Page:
Why did you decide to become an electrophysiologist?
I took an unusual path to electrophysiology, completing a PhD before going to medical school. My goal was to be a research scientist. My area of interest was neurobiology, and my PhD thesis was “The Neurobiology of Heart Rate Control and Learning.” When I started a post doc, I realized a medical degree would help open up more opportunities for research, and offer more flexibility in my career. That’s what stimulated me to go to medical school, rather than the more typical, “I wanted to be a doctor since I was five years old.”
As I went through medical school, I planned a career in neurosciences. When it came time to do my clinical rotations, I just found cardiology to be more interesting, exciting, and innovative than neurology. There were great developments in cardiology at the time. So, I made the decision to do my post-graduate training, internship, and residency in internal medicine rather than neurology. There was no doubt about continuing a career in research, but it changed from neurophysiology to cardiac electrophysiology. With a cardiology fellowship, it then became logical that my clinical specialty be cardiac electrophysiology.
In your opinion, what has been the most interesting advancement in the field of electrophysiology in the last year?
It would be hard to restrict EP to a single advancement because it’s such a rapidly changing field. Certainly, the development of left atrial appendage closure devices, as well as the development of leadless pacemakers, has to rank near the top. In addition, the focus on how to optimize ablation therapy in the treatment of ventricular arrhythmias and the continuing evolution in our best treatment of atrial fibrillation are making their mark on patient care. Most of the great advances right now, clinically, are procedurally based, but we continue to make great progress with best practices even though this is less “glitzy.”
In the next few years, there are many more exciting goals that are actively being addressed. The Holy Grail we’ve been looking for for many years is the cure for atrial fibrillation with ablation-based therapy. And while we’re making many advances, we still have a long way to go. Another goal for the future will be multi-chamber leadless pacing systems with subcutaneous defibrillation, enabling us to pace either ventricle and the atrium, and defibrillate patients without ever having to put leads into the heart.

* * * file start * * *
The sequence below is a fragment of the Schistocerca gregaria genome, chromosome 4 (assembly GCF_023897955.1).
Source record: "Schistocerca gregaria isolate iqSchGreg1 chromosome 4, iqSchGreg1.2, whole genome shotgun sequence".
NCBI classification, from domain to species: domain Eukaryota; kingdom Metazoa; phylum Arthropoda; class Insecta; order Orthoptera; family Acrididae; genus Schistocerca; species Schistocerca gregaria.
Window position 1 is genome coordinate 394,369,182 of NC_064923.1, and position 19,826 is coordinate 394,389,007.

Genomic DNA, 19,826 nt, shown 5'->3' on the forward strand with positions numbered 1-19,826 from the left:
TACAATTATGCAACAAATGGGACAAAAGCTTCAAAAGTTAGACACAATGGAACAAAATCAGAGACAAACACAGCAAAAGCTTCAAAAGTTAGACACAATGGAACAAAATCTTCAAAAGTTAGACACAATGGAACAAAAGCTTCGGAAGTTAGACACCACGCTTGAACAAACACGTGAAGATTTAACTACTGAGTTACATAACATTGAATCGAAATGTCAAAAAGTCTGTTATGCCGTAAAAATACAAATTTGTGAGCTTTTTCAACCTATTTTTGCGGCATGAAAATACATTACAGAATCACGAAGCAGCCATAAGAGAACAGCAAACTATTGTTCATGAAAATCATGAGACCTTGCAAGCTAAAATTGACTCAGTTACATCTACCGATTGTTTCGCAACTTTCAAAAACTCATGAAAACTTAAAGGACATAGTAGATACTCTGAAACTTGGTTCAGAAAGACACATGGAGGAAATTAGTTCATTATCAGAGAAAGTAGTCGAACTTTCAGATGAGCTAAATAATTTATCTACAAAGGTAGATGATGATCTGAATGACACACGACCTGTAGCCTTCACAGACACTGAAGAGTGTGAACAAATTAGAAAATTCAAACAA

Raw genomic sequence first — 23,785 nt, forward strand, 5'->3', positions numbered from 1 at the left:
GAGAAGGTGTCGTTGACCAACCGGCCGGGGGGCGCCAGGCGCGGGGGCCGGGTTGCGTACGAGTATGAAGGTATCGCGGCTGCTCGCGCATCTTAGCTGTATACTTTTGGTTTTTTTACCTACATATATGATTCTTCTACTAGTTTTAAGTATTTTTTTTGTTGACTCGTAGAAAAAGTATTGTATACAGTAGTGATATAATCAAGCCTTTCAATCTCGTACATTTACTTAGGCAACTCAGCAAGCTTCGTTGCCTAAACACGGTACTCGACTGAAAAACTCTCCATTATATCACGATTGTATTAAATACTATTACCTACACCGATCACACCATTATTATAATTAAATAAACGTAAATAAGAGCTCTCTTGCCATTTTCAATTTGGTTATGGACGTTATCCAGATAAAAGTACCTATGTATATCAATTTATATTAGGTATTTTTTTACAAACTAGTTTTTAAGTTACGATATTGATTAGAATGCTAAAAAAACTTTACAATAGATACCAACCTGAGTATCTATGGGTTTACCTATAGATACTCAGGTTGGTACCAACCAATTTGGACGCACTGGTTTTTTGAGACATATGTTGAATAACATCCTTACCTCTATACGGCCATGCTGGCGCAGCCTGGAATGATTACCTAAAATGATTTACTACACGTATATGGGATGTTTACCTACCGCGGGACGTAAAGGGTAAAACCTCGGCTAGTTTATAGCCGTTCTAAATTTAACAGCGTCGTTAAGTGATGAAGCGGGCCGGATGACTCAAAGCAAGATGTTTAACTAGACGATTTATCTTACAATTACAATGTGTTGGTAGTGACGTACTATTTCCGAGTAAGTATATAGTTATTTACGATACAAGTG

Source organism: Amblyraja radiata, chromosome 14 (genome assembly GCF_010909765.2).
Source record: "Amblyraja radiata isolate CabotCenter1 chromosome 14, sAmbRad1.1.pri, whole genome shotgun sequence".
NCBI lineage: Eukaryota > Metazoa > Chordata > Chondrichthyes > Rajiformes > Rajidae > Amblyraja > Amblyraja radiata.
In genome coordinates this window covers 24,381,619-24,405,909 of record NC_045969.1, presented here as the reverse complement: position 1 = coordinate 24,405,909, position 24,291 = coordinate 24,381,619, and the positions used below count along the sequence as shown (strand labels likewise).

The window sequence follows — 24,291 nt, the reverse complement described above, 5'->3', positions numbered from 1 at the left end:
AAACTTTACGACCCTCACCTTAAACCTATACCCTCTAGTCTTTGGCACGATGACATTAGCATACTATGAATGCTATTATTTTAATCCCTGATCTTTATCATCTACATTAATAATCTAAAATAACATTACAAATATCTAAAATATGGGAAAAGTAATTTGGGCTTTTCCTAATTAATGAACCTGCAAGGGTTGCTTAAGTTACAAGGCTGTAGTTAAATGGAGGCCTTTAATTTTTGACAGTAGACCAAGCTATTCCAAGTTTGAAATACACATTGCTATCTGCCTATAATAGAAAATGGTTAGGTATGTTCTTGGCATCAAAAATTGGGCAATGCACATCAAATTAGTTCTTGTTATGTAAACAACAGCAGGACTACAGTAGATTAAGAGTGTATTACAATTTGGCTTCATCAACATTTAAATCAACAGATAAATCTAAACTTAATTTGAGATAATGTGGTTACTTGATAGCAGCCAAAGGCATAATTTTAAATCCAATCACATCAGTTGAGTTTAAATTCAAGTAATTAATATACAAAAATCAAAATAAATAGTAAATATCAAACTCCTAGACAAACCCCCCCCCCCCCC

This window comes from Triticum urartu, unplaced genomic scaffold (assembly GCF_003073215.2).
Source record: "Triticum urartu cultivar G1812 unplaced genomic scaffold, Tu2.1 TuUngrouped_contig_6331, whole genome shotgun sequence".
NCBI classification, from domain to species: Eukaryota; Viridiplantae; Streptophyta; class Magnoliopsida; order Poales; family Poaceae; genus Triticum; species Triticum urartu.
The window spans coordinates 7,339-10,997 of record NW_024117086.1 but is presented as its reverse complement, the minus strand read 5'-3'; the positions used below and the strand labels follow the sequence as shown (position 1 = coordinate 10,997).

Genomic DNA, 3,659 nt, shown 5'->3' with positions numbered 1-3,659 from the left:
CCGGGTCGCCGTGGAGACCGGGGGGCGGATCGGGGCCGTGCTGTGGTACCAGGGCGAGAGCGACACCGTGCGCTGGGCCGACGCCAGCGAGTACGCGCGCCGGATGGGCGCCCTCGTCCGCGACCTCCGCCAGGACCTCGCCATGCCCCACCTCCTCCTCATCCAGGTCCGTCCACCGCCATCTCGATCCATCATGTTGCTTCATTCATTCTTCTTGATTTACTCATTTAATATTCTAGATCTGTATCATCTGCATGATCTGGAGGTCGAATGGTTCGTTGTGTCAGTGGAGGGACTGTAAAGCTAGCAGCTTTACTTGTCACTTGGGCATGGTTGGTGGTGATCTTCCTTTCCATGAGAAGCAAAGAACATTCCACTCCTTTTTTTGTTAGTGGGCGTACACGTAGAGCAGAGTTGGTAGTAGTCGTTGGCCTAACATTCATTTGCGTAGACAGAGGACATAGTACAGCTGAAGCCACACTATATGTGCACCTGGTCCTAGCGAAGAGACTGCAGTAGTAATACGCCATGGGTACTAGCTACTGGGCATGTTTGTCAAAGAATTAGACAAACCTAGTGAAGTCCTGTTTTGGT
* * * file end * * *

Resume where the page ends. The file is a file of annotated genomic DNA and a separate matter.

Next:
I think one of the beauties of this field is the synergies between technology and new research. Understanding mechanism leads to innovation and treatments that we never would have envisioned a decade ago. And those a decade ago wouldn’t have been envisioned two decades ago. That’s part of what is so much fun about this field.
What do you see as the biggest challenge facing all members today?
Our challenges may differ by geographies, but we are all being constrained by spiraling healthcare costs. There are so many things we’d like to do clinically, but with declining reimbursement it’s harder to justify some of the procedures or medical treatments.
The development of new technology gets hampered by those constraints, as well. The field of electrophysiology is a high-technology field. We tend to have a closer working relationship with industry than other fields of medicine. The pendulum has swung toward keeping physicians more at arm’s length with industry to avoid conflicts, bias and undue influence, which is important. But we have to avoid allowing that to become a barrier to continued collaboration, and achieving our common goals.
So certainly, the regulatory aspect of medicine has become more onerous. The costs of healthcare place constraints on us all. While these challenges may be limiting in some aspects, we are certainly not limited by new ideas, opportunities, or patients who can benefit from our therapies. It’s a never-ending stream of challenges and opportunities.
What would you tell a new HRS member is the culture of the society?
HRS is probably the largest family you’ll ever get to know. This is the largest meeting of its kind in the world. The culture, however, remains one of a very close-knit community. There is a casual and comfortable relationship among people, which is so clearly reflected in the interactive nature of the meeting. My fondest memories of HRS are always the one-on-one interactions, not any specific presentation I might have given, that just randomly happen during the meeting. There’s nothing formal or stuffy about HRS. Attendees, all of them our colleagues, are always so willing to engage, meet, and debate. This informal interaction, the ability to ask questions, discuss techniques, and get individual guidance, goes hand in hand with the formal didactic aspects of what we do in the field. HRS, for me, like it is for so many others, is my professional home.
Outside of medicine and EP, what are your hobbies and interests?
I’ve now been in Charleston, S.C., for more than 14 years. It’s a great place to live. My wife and I play tennis — for some fun and exercise — and love to spend time on our boat as we live on an island. Culturally, there’s the theater, and of course, world-class restaurants — I’m a bit of a foodie. I enjoy travel and look forward to that as part of my role with HRS over the next year. I’ve been very fortunate to see a lot of the world through my career in electrophysiology, and hope to see even more of it.